On Monday, two witnesses testified and identified Salman Khan, while last month, three other witnesses had testified before the court and also identified the actor in the case in which the retrial started April 28.

Salman Khan is accused of driving his SUV onto a pavement in Bandra Sep 28, 2002, in which one person was killed and four other injured.

On Dec 5, 2013, a Mumbai court ordered retrial in the case.

SOUTH ASIA

Pakistani Anti-graft body wants travel ban on Nawaz Sharif, kin

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Pakistan’s anti-corruption watchdog has asked authorities to place ousted premier Nawaz Sharif, his daughter and son-in-law on the Exit Control List to prevent them from leaving the country.

The National Accountability Bureau (NAB) sent a formal request to the ministry of interior. The interior ministry officials confirmed that the NAB wrote that names of Sharif, his daughter Maryam Nawaz and son-in-law Capt (retd) Muhammad Safdar should be put on the Exit Control List (ECL), which listed individuals not allowed to leave Pakistan.

The NAB argued that as the trial of the three nears its conclusion, it is feared that they would leave the country.

Earlier, a similar request to place name of finance minister Ishaq Dar on ECL was not accepted, allowing him to go to London and never return.

Sharif, 68, and his family this week filed an application with the accountability court seeking a fortnight’s exemption from personal appearance from February 19 onwards to let them go to London to see Sharif’s ailing wife. Three cases were filed against Sharif and his family last year, including Avenfield properties, Azizia & Hill Metal Establishment, and Flagship Investments.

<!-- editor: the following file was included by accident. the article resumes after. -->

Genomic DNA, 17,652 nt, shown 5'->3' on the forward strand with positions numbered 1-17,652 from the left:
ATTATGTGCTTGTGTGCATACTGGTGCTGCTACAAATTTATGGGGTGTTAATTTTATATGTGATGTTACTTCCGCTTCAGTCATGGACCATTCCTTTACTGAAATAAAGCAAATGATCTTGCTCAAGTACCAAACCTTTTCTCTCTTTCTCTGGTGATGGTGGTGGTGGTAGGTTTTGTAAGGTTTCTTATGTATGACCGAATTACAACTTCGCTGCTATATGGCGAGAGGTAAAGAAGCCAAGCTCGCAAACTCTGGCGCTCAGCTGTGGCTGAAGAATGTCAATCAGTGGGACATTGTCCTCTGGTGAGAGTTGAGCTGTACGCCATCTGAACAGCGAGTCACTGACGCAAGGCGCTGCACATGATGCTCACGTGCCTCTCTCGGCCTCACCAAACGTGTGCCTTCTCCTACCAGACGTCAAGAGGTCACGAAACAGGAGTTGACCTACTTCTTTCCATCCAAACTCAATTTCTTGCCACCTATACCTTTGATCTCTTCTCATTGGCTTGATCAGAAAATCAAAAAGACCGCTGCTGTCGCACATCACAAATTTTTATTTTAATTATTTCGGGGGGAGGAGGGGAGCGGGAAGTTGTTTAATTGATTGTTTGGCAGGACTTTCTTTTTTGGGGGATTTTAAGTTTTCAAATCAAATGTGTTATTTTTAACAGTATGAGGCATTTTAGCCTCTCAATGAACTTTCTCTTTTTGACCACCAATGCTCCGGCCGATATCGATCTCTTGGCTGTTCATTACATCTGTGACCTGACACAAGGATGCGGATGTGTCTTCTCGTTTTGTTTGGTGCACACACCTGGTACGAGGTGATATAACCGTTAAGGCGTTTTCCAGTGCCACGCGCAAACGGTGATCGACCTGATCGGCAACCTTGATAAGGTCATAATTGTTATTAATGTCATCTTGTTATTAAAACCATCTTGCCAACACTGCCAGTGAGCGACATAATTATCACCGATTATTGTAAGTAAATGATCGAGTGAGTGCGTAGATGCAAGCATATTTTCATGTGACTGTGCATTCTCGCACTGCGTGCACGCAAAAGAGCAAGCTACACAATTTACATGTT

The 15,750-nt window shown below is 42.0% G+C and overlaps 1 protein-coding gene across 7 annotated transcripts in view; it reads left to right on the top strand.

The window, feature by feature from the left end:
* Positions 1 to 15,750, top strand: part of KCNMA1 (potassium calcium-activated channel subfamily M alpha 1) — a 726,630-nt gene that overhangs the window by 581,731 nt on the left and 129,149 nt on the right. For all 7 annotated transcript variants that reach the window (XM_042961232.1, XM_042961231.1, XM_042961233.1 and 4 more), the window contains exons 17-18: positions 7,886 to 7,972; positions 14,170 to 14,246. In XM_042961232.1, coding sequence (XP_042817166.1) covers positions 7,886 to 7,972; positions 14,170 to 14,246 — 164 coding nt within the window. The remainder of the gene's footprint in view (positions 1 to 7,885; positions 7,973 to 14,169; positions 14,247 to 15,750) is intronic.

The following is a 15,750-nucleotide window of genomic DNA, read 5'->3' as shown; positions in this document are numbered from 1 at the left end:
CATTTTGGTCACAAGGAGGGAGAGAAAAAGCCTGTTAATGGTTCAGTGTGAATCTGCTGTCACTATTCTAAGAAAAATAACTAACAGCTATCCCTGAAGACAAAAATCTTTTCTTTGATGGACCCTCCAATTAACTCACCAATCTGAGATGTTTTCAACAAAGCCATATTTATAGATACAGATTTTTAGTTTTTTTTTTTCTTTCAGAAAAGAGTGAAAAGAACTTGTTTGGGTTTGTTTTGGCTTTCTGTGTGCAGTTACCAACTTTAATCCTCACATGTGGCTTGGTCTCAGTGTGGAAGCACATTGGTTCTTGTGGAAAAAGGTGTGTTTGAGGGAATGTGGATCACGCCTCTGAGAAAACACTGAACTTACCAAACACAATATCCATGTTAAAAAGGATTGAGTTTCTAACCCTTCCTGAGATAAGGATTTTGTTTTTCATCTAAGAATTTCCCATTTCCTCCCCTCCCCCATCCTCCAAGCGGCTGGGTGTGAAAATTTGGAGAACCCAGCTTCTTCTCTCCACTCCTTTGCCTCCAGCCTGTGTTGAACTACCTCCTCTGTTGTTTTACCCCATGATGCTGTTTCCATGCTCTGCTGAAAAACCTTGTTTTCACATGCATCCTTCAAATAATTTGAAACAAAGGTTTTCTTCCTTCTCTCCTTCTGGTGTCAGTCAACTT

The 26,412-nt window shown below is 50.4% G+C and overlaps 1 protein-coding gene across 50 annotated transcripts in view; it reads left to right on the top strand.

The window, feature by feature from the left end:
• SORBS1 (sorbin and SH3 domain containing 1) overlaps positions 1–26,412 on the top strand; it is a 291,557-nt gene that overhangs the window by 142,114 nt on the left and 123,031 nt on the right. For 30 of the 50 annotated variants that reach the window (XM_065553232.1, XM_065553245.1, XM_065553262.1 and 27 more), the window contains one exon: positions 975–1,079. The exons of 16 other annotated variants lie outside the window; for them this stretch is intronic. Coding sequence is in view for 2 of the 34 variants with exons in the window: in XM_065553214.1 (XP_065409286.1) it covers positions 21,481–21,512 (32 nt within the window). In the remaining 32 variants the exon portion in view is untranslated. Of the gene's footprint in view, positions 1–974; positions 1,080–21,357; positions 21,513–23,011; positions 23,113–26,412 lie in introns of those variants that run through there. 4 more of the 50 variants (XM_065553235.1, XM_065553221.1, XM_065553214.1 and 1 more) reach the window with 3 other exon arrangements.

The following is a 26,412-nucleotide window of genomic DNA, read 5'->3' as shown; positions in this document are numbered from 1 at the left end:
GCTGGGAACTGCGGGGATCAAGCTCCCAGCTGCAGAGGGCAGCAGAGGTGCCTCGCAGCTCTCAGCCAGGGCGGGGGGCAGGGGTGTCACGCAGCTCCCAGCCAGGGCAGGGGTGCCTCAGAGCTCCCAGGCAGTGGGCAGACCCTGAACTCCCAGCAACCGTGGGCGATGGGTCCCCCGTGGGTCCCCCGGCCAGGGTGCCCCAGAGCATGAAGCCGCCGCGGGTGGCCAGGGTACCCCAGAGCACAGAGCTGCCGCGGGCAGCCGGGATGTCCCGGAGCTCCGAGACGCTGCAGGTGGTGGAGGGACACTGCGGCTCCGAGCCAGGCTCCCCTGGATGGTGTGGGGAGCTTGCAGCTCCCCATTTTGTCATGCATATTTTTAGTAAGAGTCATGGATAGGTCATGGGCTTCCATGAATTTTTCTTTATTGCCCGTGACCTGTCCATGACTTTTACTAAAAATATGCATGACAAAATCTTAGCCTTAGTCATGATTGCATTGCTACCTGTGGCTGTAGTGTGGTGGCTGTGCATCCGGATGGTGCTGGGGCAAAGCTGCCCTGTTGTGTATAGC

Maryam and Safdar are accused only in Avenfield properties case. The NAB had filed two supplementary references against Sharif, his sons Hasan and Hussain regarding Al-Azizia Steel Mills & Hill Metal Establishment and Flagship Investment cases.

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Pakistan “breaches obligations’ on nuclear arms reduction, UN court told

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The Hague: Pakistan is violating its “obligations” to the international community by failing to reduce its nuclear arsenal, the Marshall Islands told the UN’s highest court on Tuesday.

The small Pacific Island nation is this week launching three unusual cases against India, Pakistan and Britain before the International Court of Justice.

Majuro wants to put a new spotlight on the global nuclear threat, its lawyers said yesterday, by using its own experience with massive US-led nuclear tests in the 1940s and 1950s.

“Pakistan is in breach of its obligations owed to the international community as a whole,” when it comes to reducing its nuclear stockpile, said Nicholas Grief, one of the island nation’s lawyers.

Islamabad and its nuclear-armed neighbour India “continue to engage in a quantitative build-up and a qualitative improvement” of their atomic stockpiles, added Tony deBrum, a Marshallese government minister.